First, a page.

The current rise in the cost of living in Malaysia can be attributed to the past policies of our Government. It can be traced back to the Global Financial Crisis in 2008. During that time a lot countries are badly affected and Malaysia is not spared either. The prices of commodities plunged due to reduced demand in the global marketplace. Since Malaysia’s economy depended much on commodity exports especially palm oil and rubber, it is badly affected. Malaysia’s economy recorded a 7.5% GDP growth at the beginning of 2008 but has since deteriorated to negative growth of 6.2% in 2009. This can be shown by the following graph.

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Politics

Thursday, March 13, 2014

John Rawls and Market Anarchy / Politics / Economic Theory

By: David_Gordon

Gary Chartier in this impressive book has put readers doubly in his debt. Chartier strikes at the heart of the vastly influential political philosophy of John Rawls. Libertarians can only applaud him for this, but we have even more reason to be grateful to Chartier. Having neatly dispatched Rawls, Chartier goes on to offer a strong defense of market anarchy.

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Economics

Thursday, March 13, 2014

Inflating Assest Prices - Why the Wealth Effect Doesn’t Work / Economics / Economic Theory

By: MISES

Chris Casey writes: Higher equity prices will boost consumer wealth and help increase confidence, which can spur spending. — Ben Bernanke, 2010[1]

Across all financial media, between both political parties, and among most mainstream economists, the “wealth effect” is noted, promoted, and touted. The refrain is constant and the message seemingly simple: by increasing people wealth through rising stock and housing prices, the populace will increase their consumer spending which will spur economic growth. Its acceptance is as widespread as its justification is important, for it provides the rationale for the Federal Reserve’s unprecedented monetary expansion since 2008. While critics may dispute the wealth effect’s magnitude, few have challenged its conceptual soundness.[2] Such is the purpose of this article. The wealth effect is but a mantra without merit.

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Economics

Sunday, March 09, 2014

Robert Johnson: New Perspectives For Economics / Economics / Economic Theory

By: Jesse

Some of Johnson's remarks are extraordinarily insightful.

I enjoyed his comments on the modern preoccupation with modeling. But I do think his looking back to the Thirty Years War for the trend towards abstract theory over the empirical method in general is a bit of a stretch. But it was kind of cool to think about it.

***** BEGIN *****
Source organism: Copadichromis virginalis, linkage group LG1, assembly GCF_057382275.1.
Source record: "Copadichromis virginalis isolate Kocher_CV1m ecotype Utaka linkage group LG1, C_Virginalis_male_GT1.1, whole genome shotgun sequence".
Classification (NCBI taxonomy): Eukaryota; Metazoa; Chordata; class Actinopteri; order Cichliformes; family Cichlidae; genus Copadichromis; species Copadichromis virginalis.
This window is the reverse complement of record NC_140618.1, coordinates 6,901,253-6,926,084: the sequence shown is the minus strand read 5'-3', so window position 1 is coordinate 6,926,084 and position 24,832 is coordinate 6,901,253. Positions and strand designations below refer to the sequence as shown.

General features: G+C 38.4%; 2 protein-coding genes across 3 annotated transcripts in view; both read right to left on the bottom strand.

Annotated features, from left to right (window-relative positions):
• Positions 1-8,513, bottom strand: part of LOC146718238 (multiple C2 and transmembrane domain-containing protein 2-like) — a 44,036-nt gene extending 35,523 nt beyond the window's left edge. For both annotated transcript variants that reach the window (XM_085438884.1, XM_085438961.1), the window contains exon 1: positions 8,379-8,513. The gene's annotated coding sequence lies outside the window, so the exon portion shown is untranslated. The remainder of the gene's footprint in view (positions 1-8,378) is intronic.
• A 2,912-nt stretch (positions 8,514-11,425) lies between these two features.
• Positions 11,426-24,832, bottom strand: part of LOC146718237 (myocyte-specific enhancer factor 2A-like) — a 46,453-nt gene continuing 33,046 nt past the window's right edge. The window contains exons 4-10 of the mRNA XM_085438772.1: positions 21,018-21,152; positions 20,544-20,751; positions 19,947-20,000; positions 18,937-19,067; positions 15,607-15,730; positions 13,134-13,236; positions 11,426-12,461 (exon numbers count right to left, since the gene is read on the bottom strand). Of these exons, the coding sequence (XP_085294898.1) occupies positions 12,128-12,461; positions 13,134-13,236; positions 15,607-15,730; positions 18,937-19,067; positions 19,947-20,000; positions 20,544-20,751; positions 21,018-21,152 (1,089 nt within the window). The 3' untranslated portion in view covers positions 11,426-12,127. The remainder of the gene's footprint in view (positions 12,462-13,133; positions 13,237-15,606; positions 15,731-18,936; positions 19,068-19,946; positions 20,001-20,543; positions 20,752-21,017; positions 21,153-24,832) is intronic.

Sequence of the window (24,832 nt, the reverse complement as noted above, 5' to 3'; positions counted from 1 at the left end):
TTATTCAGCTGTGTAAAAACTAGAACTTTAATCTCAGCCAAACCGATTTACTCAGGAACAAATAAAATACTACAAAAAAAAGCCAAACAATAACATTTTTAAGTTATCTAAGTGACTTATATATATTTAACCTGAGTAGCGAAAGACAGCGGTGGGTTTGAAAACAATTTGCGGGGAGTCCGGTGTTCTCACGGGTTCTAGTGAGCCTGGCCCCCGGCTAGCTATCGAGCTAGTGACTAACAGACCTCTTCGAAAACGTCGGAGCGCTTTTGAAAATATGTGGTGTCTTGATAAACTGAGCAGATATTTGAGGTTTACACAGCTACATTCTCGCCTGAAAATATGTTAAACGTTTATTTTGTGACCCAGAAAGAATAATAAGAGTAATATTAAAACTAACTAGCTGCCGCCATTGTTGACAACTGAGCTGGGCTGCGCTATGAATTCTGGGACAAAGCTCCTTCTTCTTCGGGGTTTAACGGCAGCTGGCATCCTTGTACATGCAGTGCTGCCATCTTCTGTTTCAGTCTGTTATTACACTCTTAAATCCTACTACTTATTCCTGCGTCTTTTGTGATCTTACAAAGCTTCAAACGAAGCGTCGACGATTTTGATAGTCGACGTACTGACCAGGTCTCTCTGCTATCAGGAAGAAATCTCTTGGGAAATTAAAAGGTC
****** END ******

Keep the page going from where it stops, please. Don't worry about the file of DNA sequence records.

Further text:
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Economics

Sunday, March 09, 2014

Economic Myth Busters – The Minimum Wage / Economics / Economic Theory

By: Andy_Sutton

It has been quite some time since we did a ‘Myth Busters’, even though there obviously remains quite a bit of mythology. So we’re going to chop away at it piece by piece and demonstrate once again that the media, government, and what I like to the call the ‘establishment’ (which is the concatenation of the aforementioned and the banksters) couldn’t give a rip about the truth. The establishment only cares about what is expedient and convenient for itself.

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Economics

Wednesday, March 05, 2014

Bastiat's Paradox, Broken Windows, Deficit Spending And War / Economics / Economic Theory

By: Andrew_McKillop

Frederic Bastiat's early 19th century paradox is easy to recycle today. If the West, we mean a certain small number of gung-ho steroid-fed European politicians and their lookalikes in the USA, decided to borrow and spend what it takes to “call a war” with Putin's Russia to defend the Crimea against the violation of Ukraine's territorial integrity, would the net economic result be win-win or lose-lose?

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Economics

Monday, March 03, 2014

Anti-Logic and the Keynesian Economic “Stimulus” / Economics / Economic Theory

By: William_Anderson

American political culture always seems to be “celebrating” the anniversary of something, be it JFK’s assassination (we just passed the 50th anniversary of that sad event) or the signing of some (mostly bad) legislation. The latest political activity to be enshrined with an anniversary is the so-called stimulus, the $800 billion monstrosity passed five years ago ostensibly to “put America back to work.”

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Economics

Monday, February 17, 2014

The Economic Singularity - Stuck in a Liquidity Trap / Economics / Economic Theory

By: John_Mauldin

I fully intended to write today about a recently released academic paper that illustrates nearly every bad idea currently being bandied about in the field of economics. The insidious part is that the paper is considered mainstream and noncontroversial. Simply reading it required me to up my blood pressure medicine dosage. It is going to take me a little longer to finish that letter, and I realized that it needs a certain setup – one that coauthor Jonathan Tepper and I conveniently wrote a few months ago and included in the book Code Red.